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September 21, 2017

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Ron Paul tailors his message of recovery to plight of Nevadans


Karoun Demirjian

Republican presidential candidate U.S. Rep. Ron Paul, R-Texas, gestures for the audience to settle down after taking the stage during a campaign event at the Four Seasons Las Vegas on Wednesday, Feb. 1, 2012.

Ron Paul at the Four Seasons

Republican presidential candidate U.S. Rep Ron Paul (R-TX) gets a kiss from his wife Carolyn during a campaign event at the Four Seasons Las Vegas Wednesday, February 1, 2012. It is their 55th wedding anniversary today. Launch slideshow »

Nevada’s no stranger to major economic announcements: Presidential candidate Mitt Romney launched his jobs plan here, and President Barack Obama came twice in the past few months to pitch the nation on his plans to correct the housing market and jump-start the national energy industries.

But no national candidate has yet come to Nevada peddling a proposal targeted specifically to Nevada’s woes, which — agree with the specifics or not — is what Ron Paul tried to do Wednesday.

“I’ve been criticized because I sound more like an economics professor than a politician,” Paul began, speaking to a crowd of invited supporters and press at the Four Seasons Hotel in Las Vegas as he formally relaunched the economic plan he put out in October with a Nevada twist. “But if you have an economic problem and you turn it over to a politician, what’s the expectation that politicians are going to solve the problem by being politicians rather than thinking in economic terms?”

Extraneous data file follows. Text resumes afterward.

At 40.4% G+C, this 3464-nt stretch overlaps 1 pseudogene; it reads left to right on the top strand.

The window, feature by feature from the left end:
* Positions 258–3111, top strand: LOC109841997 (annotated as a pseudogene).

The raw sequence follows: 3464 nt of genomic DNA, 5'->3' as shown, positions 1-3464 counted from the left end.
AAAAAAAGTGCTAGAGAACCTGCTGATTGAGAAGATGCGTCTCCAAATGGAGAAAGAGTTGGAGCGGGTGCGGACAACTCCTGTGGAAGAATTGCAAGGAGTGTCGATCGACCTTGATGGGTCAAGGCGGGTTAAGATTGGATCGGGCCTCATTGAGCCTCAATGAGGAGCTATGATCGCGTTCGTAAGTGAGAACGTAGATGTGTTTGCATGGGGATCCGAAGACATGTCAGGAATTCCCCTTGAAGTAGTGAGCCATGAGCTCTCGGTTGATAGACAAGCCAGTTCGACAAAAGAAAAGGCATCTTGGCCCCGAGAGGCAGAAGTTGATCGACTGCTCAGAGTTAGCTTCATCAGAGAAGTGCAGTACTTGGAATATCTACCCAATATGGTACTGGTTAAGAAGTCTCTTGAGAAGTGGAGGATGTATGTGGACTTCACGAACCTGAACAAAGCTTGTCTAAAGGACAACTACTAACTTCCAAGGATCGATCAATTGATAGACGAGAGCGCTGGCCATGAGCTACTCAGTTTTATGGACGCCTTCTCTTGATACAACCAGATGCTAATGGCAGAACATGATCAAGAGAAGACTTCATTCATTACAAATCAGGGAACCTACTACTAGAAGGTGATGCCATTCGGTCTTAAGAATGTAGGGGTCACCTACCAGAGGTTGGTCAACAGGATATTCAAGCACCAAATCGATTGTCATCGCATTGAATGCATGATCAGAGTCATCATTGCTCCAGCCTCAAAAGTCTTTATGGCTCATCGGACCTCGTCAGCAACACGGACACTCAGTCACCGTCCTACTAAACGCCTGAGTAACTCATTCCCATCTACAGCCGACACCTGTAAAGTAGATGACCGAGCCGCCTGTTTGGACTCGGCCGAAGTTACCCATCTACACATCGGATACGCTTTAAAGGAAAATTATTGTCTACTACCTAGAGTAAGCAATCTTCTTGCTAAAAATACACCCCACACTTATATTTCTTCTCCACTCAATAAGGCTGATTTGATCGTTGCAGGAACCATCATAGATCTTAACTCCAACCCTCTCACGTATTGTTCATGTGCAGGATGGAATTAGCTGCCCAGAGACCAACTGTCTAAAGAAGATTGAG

Paul’s opening rhetoric is much like his economic plans: dense and long-winded, but ultimately resulting in a digestible flourish that his die-hard fans appreciate with the kind of fervor reserved for punk rockers, not skinny 76-year-old statesmen.

Some of Ron Paul’s plans, packaged though they were for Nevada, weren’t particularly focused on the local economy. The proposal, “To restore Nevada’s job market,” according to the executive summary of his plan, runs the gamut from repealing Sarbanes-Oxley — which set standards for the boards of public companies — to instituting a national right-to-work law (Nevada is already a right-to-work state).

But on other issues, he seemed to be speaking directly to the problems of the local audience.

“This is a city that could benefit rather quickly from one little proposal: Make sure that the United States government does not tax tips at all,” Paul said, adding later that he would not support just raising the minimum wage instead — to thunderous shouts of approval and applause.

The crowd roared just as strongly to Paul’s Vegas-pitch on tourism.

“We’ve overreacted to the visitation privileges of foreigners coming to our country,” he said. “We want people to come to our country , they’re rich, they could be spending their money here in Las Vegas — that’s a good idea.”

Paul later added that he did not support efforts to promote American tourism abroad, even though Congress passed a bipartisan tourism promotion bill last Congress that the entire Nevada delegation supported.

“I don’t think that’s the responsibility of one group of taxpayers to support the other ones. Which ones are you going to support and why would you transfer the money?” Paul said. “I think we need to get out of the way and get the hindrance of these visas and the disapproval that we have with the TSA — people don’t just like to go through it.”